• HB 17-1201“Concerning Authorization for Granting a High School Diploma Endorsement in the Combined Disciplines of Science, Technology, Engineering, and Mathematics,” by Rep. James Coleman and Sens. Kevin Priola & Rachel Zenzinger. The bill authorizes a school district, board of cooperative services, district charter high school, or institute charter high school to grant a high school diploma endorsement in science, technology, engineering, and mathematics (STEM) to students who demonstrate mastery in STEM. To obtain the endorsement, a student must complete the high school graduation requirements at a high level of proficiency, successfully complete 4 STEM courses selected by the local education provider in addition to the high school graduation requirements in these subjects, achieve a minimum score specified in the bill on one of several specified mathematics assessments, and successfully complete a final capstone project.
  • HB 17-1211“Concerning Professional Development for Educators Regarding Disciplinary Strategies for Young Students,” by Rep. James Coleman and Sen. Kevin Priola. The bill creates the discipline strategies pilot program to provide money to school districts, boards of cooperative services, and charter schools for professional development for educators in the use of culturally responsive methods of student discipline for students enrolled in preschool through third grade and developmentally appropriate responses to the behavioral issues of students enrolled in preschool through third grade.
  • HB 17-1214“Concerning Efforts to Encourage Employee Ownership of the State’s Existing Small Businesses,” by Rep. James Coleman and Sen. Jack Tate. The bill requires the Colorado Office of Economic Development to engage the services of a local nonprofit organization that supports and promotes the employee-owned business model to educate the staff at the office on the forms and merits of employee ownership in order for the office to promote employee ownership as part of its small business assistance center.
  • HB 17-1227“Concerning an Extension of Demand-Side Management Goals for Investor-Owned Utilities as Set by the Public Utilities Commission,” by Reps. Faith Winter & Polly Lawrence and Sens. Stephen Fenberg & Kevin Priola. The bill extends programs establishing electricity goals for investor-owned utilities until 2028.
  • HB 17-1246“Concerning Implementation of the STEMI Task Force Recommendations Relating to Reporting Confirmed Heart Attack Incidents in the State,” by Rep. Tracy Kraft-Tharp and Sens. Leroy Garcia & Jack Tate. The bill implements recommendations of the STEMI task force regarding hospital reporting of heart attacks.
  • HB 17-1266“Concerning Allowing Persons who were Convicted of Misdemeanors for Marijuana-Related Behaviors that are No Longer Illegal to Petition for the Sealing of Criminal Records Relating to Such Convictions,” by Reps. Edie Hooten & Jovan Melton and Sens. Vicki Marble & Stephen Fenberg. The bill allows persons who were convicted of misdemeanors for the use or possession of marijuana to petition for the sealing of criminal records relating to such convictions if their behavior would not have been a criminal offense if the behavior had occurred on or after December 10, 2012.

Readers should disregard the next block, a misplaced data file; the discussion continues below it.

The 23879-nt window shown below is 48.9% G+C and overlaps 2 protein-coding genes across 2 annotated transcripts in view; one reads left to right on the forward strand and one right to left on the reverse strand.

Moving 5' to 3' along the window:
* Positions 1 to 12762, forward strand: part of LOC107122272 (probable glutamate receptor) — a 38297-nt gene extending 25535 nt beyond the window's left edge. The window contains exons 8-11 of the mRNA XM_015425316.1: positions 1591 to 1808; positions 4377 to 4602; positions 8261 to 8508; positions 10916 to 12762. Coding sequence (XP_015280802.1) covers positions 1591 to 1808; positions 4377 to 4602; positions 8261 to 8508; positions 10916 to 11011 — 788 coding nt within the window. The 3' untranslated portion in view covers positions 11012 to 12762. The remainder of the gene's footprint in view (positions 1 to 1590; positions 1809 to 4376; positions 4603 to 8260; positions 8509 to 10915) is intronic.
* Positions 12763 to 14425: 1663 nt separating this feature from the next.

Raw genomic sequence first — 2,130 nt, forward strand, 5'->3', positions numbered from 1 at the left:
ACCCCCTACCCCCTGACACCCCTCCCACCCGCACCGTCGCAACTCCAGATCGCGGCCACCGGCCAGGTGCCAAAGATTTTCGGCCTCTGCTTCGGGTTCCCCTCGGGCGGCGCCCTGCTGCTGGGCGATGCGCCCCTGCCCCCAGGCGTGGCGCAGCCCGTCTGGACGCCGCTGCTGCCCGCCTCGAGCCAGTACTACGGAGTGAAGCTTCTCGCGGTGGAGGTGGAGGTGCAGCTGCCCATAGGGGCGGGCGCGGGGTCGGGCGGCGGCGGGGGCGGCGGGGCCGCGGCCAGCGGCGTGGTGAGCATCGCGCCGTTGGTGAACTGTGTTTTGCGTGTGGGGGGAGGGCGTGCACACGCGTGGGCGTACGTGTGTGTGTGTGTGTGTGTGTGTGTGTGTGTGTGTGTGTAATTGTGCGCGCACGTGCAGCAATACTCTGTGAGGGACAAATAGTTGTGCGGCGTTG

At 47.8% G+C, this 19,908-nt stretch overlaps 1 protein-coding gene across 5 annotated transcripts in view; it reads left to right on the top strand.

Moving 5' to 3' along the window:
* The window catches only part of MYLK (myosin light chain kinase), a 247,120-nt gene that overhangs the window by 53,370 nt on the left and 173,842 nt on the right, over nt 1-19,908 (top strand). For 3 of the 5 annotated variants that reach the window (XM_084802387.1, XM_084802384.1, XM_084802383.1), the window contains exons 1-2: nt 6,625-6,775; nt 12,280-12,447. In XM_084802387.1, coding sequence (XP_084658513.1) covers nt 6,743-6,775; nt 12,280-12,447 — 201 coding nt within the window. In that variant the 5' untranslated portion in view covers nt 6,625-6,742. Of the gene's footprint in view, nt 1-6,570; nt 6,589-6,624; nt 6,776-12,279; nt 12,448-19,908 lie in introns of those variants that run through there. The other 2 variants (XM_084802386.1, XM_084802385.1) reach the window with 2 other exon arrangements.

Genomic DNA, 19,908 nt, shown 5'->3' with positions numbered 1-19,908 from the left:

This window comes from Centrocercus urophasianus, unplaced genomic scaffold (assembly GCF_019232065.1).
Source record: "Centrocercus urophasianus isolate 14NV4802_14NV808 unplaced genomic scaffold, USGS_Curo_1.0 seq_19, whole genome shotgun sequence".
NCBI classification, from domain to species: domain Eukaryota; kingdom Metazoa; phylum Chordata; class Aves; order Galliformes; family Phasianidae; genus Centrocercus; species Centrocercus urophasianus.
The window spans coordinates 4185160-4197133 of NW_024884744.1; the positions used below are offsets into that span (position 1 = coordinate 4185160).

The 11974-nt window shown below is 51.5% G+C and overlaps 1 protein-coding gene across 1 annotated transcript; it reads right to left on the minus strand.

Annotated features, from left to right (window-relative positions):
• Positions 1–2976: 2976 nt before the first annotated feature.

• HB 17-1354“Concerning the Collection of Delinquent Taxes on Certain Mobile Homes,” by Rep. KC Becker and Sens. Kevin Priola & John Kefalas. The bill makes the process to enforce the collection of delinquent taxes on mobile or manufactured homes that are not affixed to the ground permissive, and therefore gives the county treasurer more flexibility to enter into partial payment agreements with the owners of such mobile or manufactured homes. The bill authorizes the county treasurer to declare tax liens on mobile or manufactured homes that are not affixed to the ground as county-held to address title deficiencies in conjunction with the collection of taxes.
  • SB 17-132“Concerning Enactment of the ‘Revised Uniform Law on Notarial Acts’ as Amended,” by Sen. Bob Gardner and Reps. Jovan Melton & Cole Wist. The bill enacts the Revised Uniform Law on Notarial Acts, and creates a working group to study and make recommendations by December 1, 2017, regarding electronic remote notarization. The Secretary of State must promulgate rules regarding electronic remote notarization, after which notaries may perform a notarial act by electronic remote notarization in compliance with the rules.
  • SB 17-193“Concerning the Establishment of the ‘Center for Research into Substance Use Disorder Prevention, Treatment, and Recovery Support Strategies’ at the University of Colorado Health Sciences Center, and, in Connection Therewith, Making an Appropriation,” by Sens. Kevin Lundberg & Cheri Jahn and Reps. Bob Rankin & Brittany Pettersen. The bill establishes the Center for Research into Substance Use Disorder Prevention, Treatment, and Recovery Support Strategies at the University of Colorado Health Sciences Center.